About amniotic fluid
What is amniotic fluid?
Amniotic fluid is a colourless liquid that surrounds the developing baby in your uterus.
Where it comes from?
During your first trimester (0 to 12 weeks), the placenta, amniotic membranes and your own circulatory system will produce fluid. At this stage, amniotic fluid is mostly made up of water.
As your baby develops, he or she will begin to swallow the amniotic fluid, filter it through his or her kidneys, and pass it as urine. Amniotic fluid is constantly being recycled. Excess fluid is absorbed through the amniotic sac or via the umbilical cord.
What does it do?
Amniotic fluid plays a key role in your baby’s development:
- It helps to protect and cushion your baby inside the amniotic sac.
- It maintains a constant temperature around your baby.
- It protects both your baby and your uterus against infection.
- It helps your baby’s lungs, kidneys and digestive system develop.
- It contributes to muscle and bone development by allowing your baby to move around the womb.
Are my waters breaking?
Most women will have a spontaneous and natural rupture of membranes just before or during labour. When this happens, the amniotic fluid will leak out.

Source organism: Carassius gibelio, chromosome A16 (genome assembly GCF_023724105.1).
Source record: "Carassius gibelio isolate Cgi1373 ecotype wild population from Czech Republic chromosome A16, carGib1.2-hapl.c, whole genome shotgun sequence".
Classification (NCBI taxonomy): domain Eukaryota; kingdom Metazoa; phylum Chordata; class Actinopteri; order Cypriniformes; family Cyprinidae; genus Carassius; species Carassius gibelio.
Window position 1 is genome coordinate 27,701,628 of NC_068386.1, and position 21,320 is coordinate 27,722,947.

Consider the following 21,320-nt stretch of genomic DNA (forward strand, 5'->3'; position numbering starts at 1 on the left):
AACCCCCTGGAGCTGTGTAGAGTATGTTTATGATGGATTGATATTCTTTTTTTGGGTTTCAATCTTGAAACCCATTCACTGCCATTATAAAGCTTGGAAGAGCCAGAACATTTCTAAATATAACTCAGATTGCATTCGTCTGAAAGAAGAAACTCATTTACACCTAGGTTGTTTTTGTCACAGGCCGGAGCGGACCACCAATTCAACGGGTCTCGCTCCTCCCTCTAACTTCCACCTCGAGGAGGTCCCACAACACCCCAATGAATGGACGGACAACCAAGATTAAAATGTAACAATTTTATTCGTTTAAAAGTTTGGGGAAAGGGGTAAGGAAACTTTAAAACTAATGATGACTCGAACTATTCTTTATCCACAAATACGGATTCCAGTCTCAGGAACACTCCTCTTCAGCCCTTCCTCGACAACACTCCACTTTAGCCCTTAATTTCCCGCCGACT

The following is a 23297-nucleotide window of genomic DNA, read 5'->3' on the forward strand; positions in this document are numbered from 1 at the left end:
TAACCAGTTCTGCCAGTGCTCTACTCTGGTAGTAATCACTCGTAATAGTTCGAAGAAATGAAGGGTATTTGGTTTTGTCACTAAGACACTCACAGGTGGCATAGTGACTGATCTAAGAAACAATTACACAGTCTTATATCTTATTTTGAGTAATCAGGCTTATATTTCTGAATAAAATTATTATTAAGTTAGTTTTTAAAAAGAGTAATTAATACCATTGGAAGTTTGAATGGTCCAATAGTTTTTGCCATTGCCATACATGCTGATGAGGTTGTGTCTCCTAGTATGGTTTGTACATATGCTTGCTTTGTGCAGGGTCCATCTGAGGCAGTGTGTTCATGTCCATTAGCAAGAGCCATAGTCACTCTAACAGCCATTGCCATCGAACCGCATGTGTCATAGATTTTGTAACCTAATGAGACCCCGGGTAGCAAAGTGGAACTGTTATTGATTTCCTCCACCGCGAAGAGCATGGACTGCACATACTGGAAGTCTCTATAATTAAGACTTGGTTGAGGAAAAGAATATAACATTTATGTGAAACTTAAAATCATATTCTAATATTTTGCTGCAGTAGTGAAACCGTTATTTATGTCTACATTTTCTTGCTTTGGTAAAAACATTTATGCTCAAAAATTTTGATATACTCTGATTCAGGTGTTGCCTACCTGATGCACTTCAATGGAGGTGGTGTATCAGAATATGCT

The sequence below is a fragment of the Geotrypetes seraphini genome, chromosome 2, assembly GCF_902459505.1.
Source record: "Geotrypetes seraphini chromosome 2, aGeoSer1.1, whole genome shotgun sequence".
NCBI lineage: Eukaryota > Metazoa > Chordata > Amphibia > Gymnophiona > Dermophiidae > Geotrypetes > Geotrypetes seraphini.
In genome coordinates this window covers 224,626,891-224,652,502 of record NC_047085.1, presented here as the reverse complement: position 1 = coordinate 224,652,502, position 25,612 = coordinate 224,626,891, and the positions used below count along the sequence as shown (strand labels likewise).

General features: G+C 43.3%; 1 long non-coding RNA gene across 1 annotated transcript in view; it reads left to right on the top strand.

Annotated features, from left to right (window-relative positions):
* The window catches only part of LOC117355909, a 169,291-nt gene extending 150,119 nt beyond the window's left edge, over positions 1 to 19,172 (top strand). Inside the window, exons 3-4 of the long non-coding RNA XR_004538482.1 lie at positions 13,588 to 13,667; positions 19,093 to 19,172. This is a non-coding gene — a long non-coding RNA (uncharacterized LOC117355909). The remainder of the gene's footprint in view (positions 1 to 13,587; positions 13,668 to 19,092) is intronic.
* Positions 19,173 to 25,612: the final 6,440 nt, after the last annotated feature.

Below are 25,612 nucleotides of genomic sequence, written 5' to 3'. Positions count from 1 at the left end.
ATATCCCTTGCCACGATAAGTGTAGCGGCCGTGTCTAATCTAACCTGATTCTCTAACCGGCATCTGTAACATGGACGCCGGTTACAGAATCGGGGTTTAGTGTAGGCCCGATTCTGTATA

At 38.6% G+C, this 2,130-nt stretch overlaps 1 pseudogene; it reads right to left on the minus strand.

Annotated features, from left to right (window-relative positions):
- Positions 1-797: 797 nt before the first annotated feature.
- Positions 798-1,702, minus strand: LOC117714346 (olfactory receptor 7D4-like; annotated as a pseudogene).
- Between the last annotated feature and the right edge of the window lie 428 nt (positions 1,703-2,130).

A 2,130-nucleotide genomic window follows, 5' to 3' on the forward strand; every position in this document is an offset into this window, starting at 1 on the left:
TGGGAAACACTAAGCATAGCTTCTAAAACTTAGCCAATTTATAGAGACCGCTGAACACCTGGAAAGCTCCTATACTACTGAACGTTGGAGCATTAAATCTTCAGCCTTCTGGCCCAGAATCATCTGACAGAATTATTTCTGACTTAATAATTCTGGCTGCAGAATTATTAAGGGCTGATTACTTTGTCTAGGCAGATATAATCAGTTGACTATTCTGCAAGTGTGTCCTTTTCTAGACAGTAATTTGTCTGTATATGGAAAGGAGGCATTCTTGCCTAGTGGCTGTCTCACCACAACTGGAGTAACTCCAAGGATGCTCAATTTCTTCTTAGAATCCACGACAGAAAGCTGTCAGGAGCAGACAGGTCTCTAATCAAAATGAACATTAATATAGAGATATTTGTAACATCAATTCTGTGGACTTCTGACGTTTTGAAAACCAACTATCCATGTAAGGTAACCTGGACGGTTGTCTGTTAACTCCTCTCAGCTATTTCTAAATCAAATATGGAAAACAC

About one in ten pregnancies will have what is called a premature rupture of membranes (PROM). This is when the water breaks a bit earlier than expected in the pregnancy. If you are unsure whether you are leaking amniotic fluid, you may use AmnioSense™ or contact your midwife or doctor.
Why is it important to know if you’re leaking amniotic fluid?
If you are leaking amniotic fluid, it means that the amniotic sac is ruptured. This can increase the risk of infection to you and your baby, as well as put you at a greater risk of premature delivery.
If you are unsure whether you are leaking amniotic fluid, you may use AmnioSense™ or contact your midwife or doctor. When it has
been confirmed that you are leaking amniotic fluid, your doctor will take the necessary steps to ensure you and your baby stay healthy.
Using an AmnioSense™ will allow you to easily detect amniotic fluid leakage when you experience unidentified vaginal wetness. An amniotic fluid leak should be reported to your midwife or doctor immediately.
Amniotic fluid vs urine vs vaginal discharge
You may feel some wetness or lose some fluid during your pregnancy. It may be hard to distinguish between vaginal discharge, urine or amniotic fluid (if your water breaks), and misinterpretation is common.